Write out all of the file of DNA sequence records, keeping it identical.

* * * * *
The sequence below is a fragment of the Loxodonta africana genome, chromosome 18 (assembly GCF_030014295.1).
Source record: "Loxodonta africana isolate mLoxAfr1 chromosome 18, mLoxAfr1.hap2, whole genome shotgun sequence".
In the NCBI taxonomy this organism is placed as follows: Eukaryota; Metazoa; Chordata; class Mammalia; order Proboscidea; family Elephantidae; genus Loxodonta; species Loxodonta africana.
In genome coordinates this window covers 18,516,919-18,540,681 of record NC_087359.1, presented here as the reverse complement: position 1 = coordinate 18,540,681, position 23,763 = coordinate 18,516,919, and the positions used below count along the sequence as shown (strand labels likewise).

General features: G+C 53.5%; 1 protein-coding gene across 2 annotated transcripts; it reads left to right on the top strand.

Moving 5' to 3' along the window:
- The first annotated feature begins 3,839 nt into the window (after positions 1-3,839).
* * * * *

The sequence below is a fragment of the Loxodonta africana genome, chromosome 18 (assembly GCF_030014295.1).
Source record: "Loxodonta africana isolate mLoxAfr1 chromosome 18, mLoxAfr1.hap2, whole genome shotgun sequence".
In the NCBI taxonomy this organism is placed as follows: Eukaryota; Metazoa; Chordata; class Mammalia; order Proboscidea; family Elephantidae; genus Loxodonta; species Loxodonta africana.
In genome coordinates this window covers 18,516,919-18,540,681 of record NC_087359.1, presented here as the reverse complement: position 1 = coordinate 18,540,681, position 23,763 = coordinate 18,516,919, and the positions used below count along the sequence as shown (strand labels likewise).

General features: G+C 53.5%; 1 protein-coding gene across 2 annotated transcripts; it reads left to right on the top strand.

Moving 5' to 3' along the window:
- The first annotated feature begins 3,839 nt into the window (after positions 1-3,839).